When you arrange your mortgage over a specific term and possibly have an introductory period, the lender expects you to retain the funds and pay the agreed interest rate for that term. As well as the costs involved if you repay some or all of your mortgage loan early, the lender will lose the interest that they should make on your loan over that term. An ERC, therefore, is a way for your lender to recoup some of their costs and lost interest payments.
How much is an early repayment charge?
An early repayment charge is generally calculated as a percentage of your outstanding loan amount, ranging between 1% and 5%. This amount may be lowered over time. For example, if you have a fixed-rate deal for 5 years, you may be charged 5% if you switch to a new deal within the first year. If you did this in the second year, the charge may reduce to 4%. And so on, with the charge being calculated at 1% if you leave the deal in the fifth year.
In some cases, the percentage might not be calculated on the outstanding loan amount. For example, if you’re allowed to overpay your mortgage by 10% each year but you make a bigger overpayment, the early repayment charge may be calculated on the amount you’ve paid above your 10% allowance.
To decide whether it’s worth paying the early repayment charge, you need to check what your lender’s terms are. If your outstanding loan balance is fairly small and the ERC percentage is low, you may save more money by paying the ERC than you would if you paid the interest for the remainder of your mortgage term.
What if you don’t agree with an early repayment charge?
If you’ve had to pay an ERC and feel that you’ve been unfairly charged, you need to contact your lender. You need to discuss your complaint with them and give them the chance to respond. Usually, depending on the complaint, they have to give you an answer within 8 weeks. If you still have an issue with the early repayment charge and the response you’ve received from your lender, you can take the matter further via the Financial Ombudsman Service.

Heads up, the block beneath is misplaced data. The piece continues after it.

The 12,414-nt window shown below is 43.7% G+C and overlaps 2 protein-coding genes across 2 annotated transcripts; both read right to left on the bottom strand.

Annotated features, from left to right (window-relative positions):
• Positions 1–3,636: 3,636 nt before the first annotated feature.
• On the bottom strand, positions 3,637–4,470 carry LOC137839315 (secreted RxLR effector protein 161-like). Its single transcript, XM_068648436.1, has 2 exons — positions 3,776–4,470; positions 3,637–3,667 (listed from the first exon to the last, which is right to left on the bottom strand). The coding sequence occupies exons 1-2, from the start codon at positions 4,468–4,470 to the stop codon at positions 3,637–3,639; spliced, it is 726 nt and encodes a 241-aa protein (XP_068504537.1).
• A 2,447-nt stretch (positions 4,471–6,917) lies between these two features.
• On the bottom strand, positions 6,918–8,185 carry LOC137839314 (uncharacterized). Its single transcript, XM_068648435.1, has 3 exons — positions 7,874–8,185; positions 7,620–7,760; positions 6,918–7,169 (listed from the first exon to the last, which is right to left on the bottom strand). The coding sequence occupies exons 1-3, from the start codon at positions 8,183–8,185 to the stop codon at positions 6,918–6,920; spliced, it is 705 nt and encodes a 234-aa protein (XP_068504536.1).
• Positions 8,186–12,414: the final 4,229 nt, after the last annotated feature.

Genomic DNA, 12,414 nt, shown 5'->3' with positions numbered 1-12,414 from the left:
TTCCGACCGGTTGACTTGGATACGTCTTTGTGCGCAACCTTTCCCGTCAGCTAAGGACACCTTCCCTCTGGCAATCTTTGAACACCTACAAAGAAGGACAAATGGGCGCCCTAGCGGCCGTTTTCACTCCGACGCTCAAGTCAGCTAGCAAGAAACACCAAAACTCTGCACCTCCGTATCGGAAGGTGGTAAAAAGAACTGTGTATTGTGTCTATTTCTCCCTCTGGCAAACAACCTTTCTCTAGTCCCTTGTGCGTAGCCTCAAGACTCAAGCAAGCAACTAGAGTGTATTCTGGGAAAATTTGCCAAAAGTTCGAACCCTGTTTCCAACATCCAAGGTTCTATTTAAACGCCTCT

How to avoid early repayment charges
There are various ways to avoid early repayment charges:
- Make sure that you don’t exceed your overpayment allowance each year.
- Port your mortgage when moving home so that you remain with your current lender.
- Choose a mortgage that doesn’t come with early repayment charges.
- Check with your lender when they’ll allow you to switch to a new lender without having to pay an ERC.
- Be sure to arrange a new deal with your existing lender to start when your current deal ends. That way, you won’t have to pay their standard variable rate or an ERC.
Find out if you’re liable for an early repayment charge
Our mortgage lenders check for details of early repayment charges when looking at mortgage products. They will advise you if an ERC is applied by your lender for the deal you’re looking at and under what circumstances. They’ll also ensure that you’re aware of the amount and any tie-in period before you proceed with a mortgage deal.
Details of an early repayment charge should be included in the terms of your mortgage agreement by the lender. You can refer to this at any point if you’re considering switching to a new deal, making an overpayment or repaying your mortgage early. If you can’t decide what’s best financially, give our mortgage brokers a call on 01322 907 000. They’ll take a look at your existing mortgage product and the ERC and compare it with the option you’re considering. This will help you to weigh up the pros and cons of leaving your mortgage as it is, remortgaging or paying off some or all of your mortgage balance.